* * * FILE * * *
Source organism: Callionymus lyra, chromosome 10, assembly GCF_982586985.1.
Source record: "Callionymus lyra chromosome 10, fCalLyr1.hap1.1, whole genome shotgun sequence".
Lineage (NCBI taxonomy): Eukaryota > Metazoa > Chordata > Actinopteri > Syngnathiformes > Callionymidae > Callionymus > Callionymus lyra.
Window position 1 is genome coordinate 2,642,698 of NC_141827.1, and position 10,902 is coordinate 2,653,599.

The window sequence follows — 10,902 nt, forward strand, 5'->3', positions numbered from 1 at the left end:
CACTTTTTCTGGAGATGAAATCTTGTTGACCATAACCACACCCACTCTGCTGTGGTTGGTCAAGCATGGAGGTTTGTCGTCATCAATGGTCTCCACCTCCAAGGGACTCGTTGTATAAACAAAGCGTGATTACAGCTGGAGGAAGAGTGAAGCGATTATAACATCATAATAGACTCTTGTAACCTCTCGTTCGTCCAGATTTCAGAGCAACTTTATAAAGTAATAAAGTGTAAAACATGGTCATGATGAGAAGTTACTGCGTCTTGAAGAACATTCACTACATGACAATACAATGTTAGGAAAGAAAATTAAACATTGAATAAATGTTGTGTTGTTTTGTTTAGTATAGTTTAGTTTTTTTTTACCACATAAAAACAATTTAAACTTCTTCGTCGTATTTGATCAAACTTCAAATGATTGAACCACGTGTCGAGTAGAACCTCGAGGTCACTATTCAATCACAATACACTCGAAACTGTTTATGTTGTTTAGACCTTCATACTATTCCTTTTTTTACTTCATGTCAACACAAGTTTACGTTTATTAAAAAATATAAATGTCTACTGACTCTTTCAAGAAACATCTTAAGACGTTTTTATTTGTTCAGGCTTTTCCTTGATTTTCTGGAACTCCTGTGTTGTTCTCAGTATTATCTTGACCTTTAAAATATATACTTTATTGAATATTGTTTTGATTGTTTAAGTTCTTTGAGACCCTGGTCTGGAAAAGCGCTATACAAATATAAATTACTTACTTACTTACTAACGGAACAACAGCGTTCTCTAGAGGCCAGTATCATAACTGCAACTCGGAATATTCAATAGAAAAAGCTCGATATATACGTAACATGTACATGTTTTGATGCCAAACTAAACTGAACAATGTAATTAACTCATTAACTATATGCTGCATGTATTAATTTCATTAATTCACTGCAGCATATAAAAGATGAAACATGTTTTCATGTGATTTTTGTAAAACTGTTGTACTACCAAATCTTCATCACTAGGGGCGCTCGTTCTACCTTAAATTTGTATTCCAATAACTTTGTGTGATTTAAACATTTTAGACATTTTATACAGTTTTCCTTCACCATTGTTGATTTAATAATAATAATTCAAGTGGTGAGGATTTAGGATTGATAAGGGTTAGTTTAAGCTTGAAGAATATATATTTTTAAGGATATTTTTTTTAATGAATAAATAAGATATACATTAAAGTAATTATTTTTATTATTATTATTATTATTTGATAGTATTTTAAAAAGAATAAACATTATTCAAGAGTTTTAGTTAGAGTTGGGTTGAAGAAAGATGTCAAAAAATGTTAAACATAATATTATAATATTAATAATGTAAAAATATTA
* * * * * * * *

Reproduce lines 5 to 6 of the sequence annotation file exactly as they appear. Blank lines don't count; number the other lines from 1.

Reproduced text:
The window sequence follows — 10,902 nt, forward strand, 5'->3', positions numbered from 1 at the left end:
CACTTTTTCTGGAGATGAAATCTTGTTGACCATAACCACACCCACTCTGCTGTGGTTGGTCAAGCATGGAGGTTTGTCGTCATCAATGGTCTCCACCTCCAAGGGACTCGTTGTATAAACAAAGCGTGATTACAGCTGGAGGAAGAGTGAAGCGATTATAACATCATAATAGACTCTTGTAACCTCTCGTTCGTCCAGATTTCAGAGCAACTTTATAAAGTAATAAAGTGTAAAACATGGTCATGATGAGAAGTTACTGCGTCTTGAAGAACATTCACTACATGACAATACAATGTTAGGAAAGAAAATTAAACATTGAATAAATGTTGTGTTGTTTTGTTTAGTATAGTTTAGTTTTTTTTTACCACATAAAAACAATTTAAACTTCTTCGTCGTATTTGATCAAACTTCAAATGATTGAACCACGTGTCGAGTAGAACCTCGAGGTCACTATTCAATCACAATACACTCGAAACTGTTTATGTTGTTTAGACCTTCATACTATTCCTTTTTTTACTTCATGTCAACACAAGTTTACGTTTATTAAAAAATATAAATGTCTACTGACTCTTTCAAGAAACATCTTAAGACGTTTTTATTTGTTCAGGCTTTTCCTTGATTTTCTGGAACTCCTGTGTTGTTCTCAGTATTATCTTGACCTTTAAAATATATACTTTATTGAATATTGTTTTGATTGTTTAAGTTCTTTGAGACCCTGGTCTGGAAAAGCGCTATACAAATATAAATTACTTACTTACTTACTAACGGAACAACAGCGTTCTCTAGAGGCCAGTATCATAACTGCAACTCGGAATATTCAATAGAAAAAGCTCGATATATACGTAACATGTACATGTTTTGATGCCAAACTAAACTGAACAATGTAATTAACTCATTAACTATATGCTGCATGTATTAATTTCATTAATTCACTGCAGCATATAAAAGATGAAACATGTTTTCATGTGATTTTTGTAAAACTGTTGTACTACCAAATCTTCATCACTAGGGGCGCTCGTTCTACCTTAAATTTGTATTCCAATAACTTTGTGTGATTTAAACATTTTAGACATTTTATACAGTTTTCCTTCACCATTGTTGATTTAATAATAATAATTCAAGTGGTGAGGATTTAGGATTGATAAGGGTTAGTTTAAGCTTGAAGAATATATATTTTTAAGGATATTTTTTTTAATGAATAAATAAGATATACATTAAAGTAATTATTTTTATTATTATTATTATTATTTGATAGTATTTTAAAAAGAATAAACATTATTCAAGAGTTTTAGTTAGAGTTGGGTTGAAGAAAGATGTCAAAAAATGTTAAACATAATATTATAATATTAATAATGTAAAAATATTA